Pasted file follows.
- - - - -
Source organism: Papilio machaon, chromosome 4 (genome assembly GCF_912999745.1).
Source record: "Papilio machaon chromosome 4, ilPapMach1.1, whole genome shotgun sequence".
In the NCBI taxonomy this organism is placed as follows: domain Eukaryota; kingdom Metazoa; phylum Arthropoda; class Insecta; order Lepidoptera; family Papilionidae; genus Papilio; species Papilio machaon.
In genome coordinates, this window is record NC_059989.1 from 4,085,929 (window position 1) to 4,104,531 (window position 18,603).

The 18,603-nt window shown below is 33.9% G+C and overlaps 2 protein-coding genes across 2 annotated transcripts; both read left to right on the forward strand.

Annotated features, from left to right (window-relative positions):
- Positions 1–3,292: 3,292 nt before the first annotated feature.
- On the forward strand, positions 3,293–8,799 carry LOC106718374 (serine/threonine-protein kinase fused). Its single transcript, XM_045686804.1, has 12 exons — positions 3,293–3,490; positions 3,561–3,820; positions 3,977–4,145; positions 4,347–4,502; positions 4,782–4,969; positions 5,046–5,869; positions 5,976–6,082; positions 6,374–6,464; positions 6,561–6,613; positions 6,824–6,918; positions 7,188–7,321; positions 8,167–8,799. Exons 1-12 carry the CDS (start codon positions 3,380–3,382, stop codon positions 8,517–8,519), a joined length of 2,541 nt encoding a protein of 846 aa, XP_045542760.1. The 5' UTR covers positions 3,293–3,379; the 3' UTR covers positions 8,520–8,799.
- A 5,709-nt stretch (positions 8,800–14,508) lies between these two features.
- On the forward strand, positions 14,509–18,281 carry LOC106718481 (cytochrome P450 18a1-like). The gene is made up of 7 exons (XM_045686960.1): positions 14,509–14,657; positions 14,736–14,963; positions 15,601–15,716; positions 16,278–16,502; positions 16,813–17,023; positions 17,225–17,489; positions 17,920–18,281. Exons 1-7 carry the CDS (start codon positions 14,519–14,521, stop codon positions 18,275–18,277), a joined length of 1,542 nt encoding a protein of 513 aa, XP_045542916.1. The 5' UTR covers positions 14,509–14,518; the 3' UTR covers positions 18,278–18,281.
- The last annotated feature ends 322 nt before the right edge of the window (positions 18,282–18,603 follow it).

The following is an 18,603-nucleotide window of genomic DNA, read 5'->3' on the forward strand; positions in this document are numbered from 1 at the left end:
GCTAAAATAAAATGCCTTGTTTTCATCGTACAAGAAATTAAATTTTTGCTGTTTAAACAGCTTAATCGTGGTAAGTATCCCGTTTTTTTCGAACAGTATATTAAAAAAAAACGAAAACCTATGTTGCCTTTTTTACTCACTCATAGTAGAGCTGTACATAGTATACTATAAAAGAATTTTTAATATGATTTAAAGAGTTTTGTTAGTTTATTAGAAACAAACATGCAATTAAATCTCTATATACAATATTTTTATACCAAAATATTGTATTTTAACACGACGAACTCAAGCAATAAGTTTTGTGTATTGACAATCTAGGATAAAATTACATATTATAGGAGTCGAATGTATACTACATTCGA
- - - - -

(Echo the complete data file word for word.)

Source organism: Papilio machaon, chromosome 4 (genome assembly GCF_912999745.1).
Source record: "Papilio machaon chromosome 4, ilPapMach1.1, whole genome shotgun sequence".
In the NCBI taxonomy this organism is placed as follows: domain Eukaryota; kingdom Metazoa; phylum Arthropoda; class Insecta; order Lepidoptera; family Papilionidae; genus Papilio; species Papilio machaon.
In genome coordinates, this window is record NC_059989.1 from 4,085,929 (window position 1) to 4,104,531 (window position 18,603).

The 18,603-nt window shown below is 33.9% G+C and overlaps 2 protein-coding genes across 2 annotated transcripts; both read left to right on the forward strand.

Annotated features, from left to right (window-relative positions):
- Positions 1–3,292: 3,292 nt before the first annotated feature.
- On the forward strand, positions 3,293–8,799 carry LOC106718374 (serine/threonine-protein kinase fused). Its single transcript, XM_045686804.1, has 12 exons — positions 3,293–3,490; positions 3,561–3,820; positions 3,977–4,145; positions 4,347–4,502; positions 4,782–4,969; positions 5,046–5,869; positions 5,976–6,082; positions 6,374–6,464; positions 6,561–6,613; positions 6,824–6,918; positions 7,188–7,321; positions 8,167–8,799. Exons 1-12 carry the CDS (start codon positions 3,380–3,382, stop codon positions 8,517–8,519), a joined length of 2,541 nt encoding a protein of 846 aa, XP_045542760.1. The 5' UTR covers positions 3,293–3,379; the 3' UTR covers positions 8,520–8,799.
- A 5,709-nt stretch (positions 8,800–14,508) lies between these two features.
- On the forward strand, positions 14,509–18,281 carry LOC106718481 (cytochrome P450 18a1-like). The gene is made up of 7 exons (XM_045686960.1): positions 14,509–14,657; positions 14,736–14,963; positions 15,601–15,716; positions 16,278–16,502; positions 16,813–17,023; positions 17,225–17,489; positions 17,920–18,281. Exons 1-7 carry the CDS (start codon positions 14,519–14,521, stop codon positions 18,275–18,277), a joined length of 1,542 nt encoding a protein of 513 aa, XP_045542916.1. The 5' UTR covers positions 14,509–14,518; the 3' UTR covers positions 18,278–18,281.
- The last annotated feature ends 322 nt before the right edge of the window (positions 18,282–18,603 follow it).

The following is an 18,603-nucleotide window of genomic DNA, read 5'->3' on the forward strand; positions in this document are numbered from 1 at the left end:
GCTAAAATAAAATGCCTTGTTTTCATCGTACAAGAAATTAAATTTTTGCTGTTTAAACAGCTTAATCGTGGTAAGTATCCCGTTTTTTTCGAACAGTATATTAAAAAAAAACGAAAACCTATGTTGCCTTTTTTACTCACTCATAGTAGAGCTGTACATAGTATACTATAAAAGAATTTTTAATATGATTTAAAGAGTTTTGTTAGTTTATTAGAAACAAACATGCAATTAAATCTCTATATACAATATTTTTATACCAAAATATTGTATTTTAACACGACGAACTCAAGCAATAAGTTTTGTGTATTGACAATCTAGGATAAAATTACATATTATAGGAGTCGAATGTATACTACATTCGA